Over five percent said they had been financially exploited by a member of their family within one year and though nearly five percent also said they had been emotionally mistreated, only eight percent of those incidents were reported to authorities. The USDJ estimates that for every one case of elder abuse reported, five more are not.

Though some statistics are available, elder abuse is largely understudied and many states had no adult protective services until as recently as the mid 1980s. Various factors have been determined to increase the likelihood of elder abuse including low income, unemployment, poor health and low levels of social support.

When Alif asked his own children, now adults, who would be taking care of him when he might need it they would say they were unsure if they would be able to handle such a large responsibility.

“I didn’t know if I could do it either but i’m doing it,” said Alif.

To keep his mother’s emotional spirits up, Alif makes special accommodations when going on vacation to ensure that his mother is able to join comfortably and safely. When he feels that she is down, he finds the simple reminders work best.

“I try to make her laugh,” he said. “I make her think of some of the antics I did as a child.”

But it’s not all laughter. At times the situation can get stressful and tense.

There are times it gets a little edgy and I have to catch myself sometimes,” Alif said. “You have to ask Allah to bless you with sabr.”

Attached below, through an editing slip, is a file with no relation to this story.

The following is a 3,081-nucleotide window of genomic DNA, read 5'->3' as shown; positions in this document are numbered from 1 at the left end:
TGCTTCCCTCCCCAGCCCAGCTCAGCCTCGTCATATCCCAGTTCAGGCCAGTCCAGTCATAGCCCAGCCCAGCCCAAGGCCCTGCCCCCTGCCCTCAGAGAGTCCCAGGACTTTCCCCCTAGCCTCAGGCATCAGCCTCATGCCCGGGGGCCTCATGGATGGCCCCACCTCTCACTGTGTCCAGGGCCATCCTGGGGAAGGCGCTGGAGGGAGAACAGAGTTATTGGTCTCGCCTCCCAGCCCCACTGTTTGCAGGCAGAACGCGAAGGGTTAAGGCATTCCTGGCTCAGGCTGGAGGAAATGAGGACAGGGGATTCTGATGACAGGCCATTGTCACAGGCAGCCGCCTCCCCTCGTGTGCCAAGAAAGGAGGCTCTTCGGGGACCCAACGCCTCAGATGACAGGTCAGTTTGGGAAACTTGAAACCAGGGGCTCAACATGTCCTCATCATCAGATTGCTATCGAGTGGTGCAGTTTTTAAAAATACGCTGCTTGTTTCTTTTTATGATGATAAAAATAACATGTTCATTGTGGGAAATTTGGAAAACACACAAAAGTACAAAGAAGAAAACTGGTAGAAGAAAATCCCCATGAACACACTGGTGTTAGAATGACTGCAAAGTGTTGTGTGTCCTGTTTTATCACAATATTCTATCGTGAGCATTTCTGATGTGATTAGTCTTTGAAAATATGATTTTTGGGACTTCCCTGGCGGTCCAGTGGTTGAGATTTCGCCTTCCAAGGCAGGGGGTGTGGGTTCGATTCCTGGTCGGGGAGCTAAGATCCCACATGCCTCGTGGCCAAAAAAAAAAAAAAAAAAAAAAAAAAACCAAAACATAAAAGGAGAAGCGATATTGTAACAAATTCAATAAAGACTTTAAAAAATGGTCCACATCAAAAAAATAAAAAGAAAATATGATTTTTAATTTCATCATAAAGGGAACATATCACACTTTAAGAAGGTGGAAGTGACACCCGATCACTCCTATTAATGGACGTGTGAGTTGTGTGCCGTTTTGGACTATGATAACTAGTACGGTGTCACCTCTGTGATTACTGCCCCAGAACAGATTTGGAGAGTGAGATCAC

Alif noted that sometimes it’s the small things that are the toughest to deal with; the forgetfulness and the need to repeat little things over and over again.

Though Alif has built his life around caring for his mother, he was not, and admittedly still, is not sure that his accommodations are the best option.

After she spent five weeks in a nursing home, Alif felt the accommodations weren’t comforting for her. The unfamiliar surroundings made it difficult for her, he said. A nursing home was a last resort, though he is not ignorant to the fact that her condition may eventually make it the only option.

“Am I doing what is good or am I doing more harm [by keeping her at home], said Alif. “I’m still weighing it in my mind.”

For now, Alif is committed to taking care of his mother in his home, for as long as he can.

“One of the things that Allah says to do is to take care of those who are helpless,” he said. “I’m trying to earn my way to Janaah. For some of us that might be our only way.”

Though still learning how to navigate the change from his childhood role of dependence on his mother, to his new role as caretaker in her time of complete dependence on him, Alif said all he knows for sure is that he never wants to live with regret, a lesson he learned as a child.

“My father worked for a funeral home when I was a child. I used to ride with him. Some of the things that people would say [was that] they had regrets [about loved ones they lost]. They wish they could have done this, they wish they could have done that. They wish they had said this they wish that they didn’t say that,” he said. “As long as I know I’ve done all that I can do, then so be it. That is the reward.”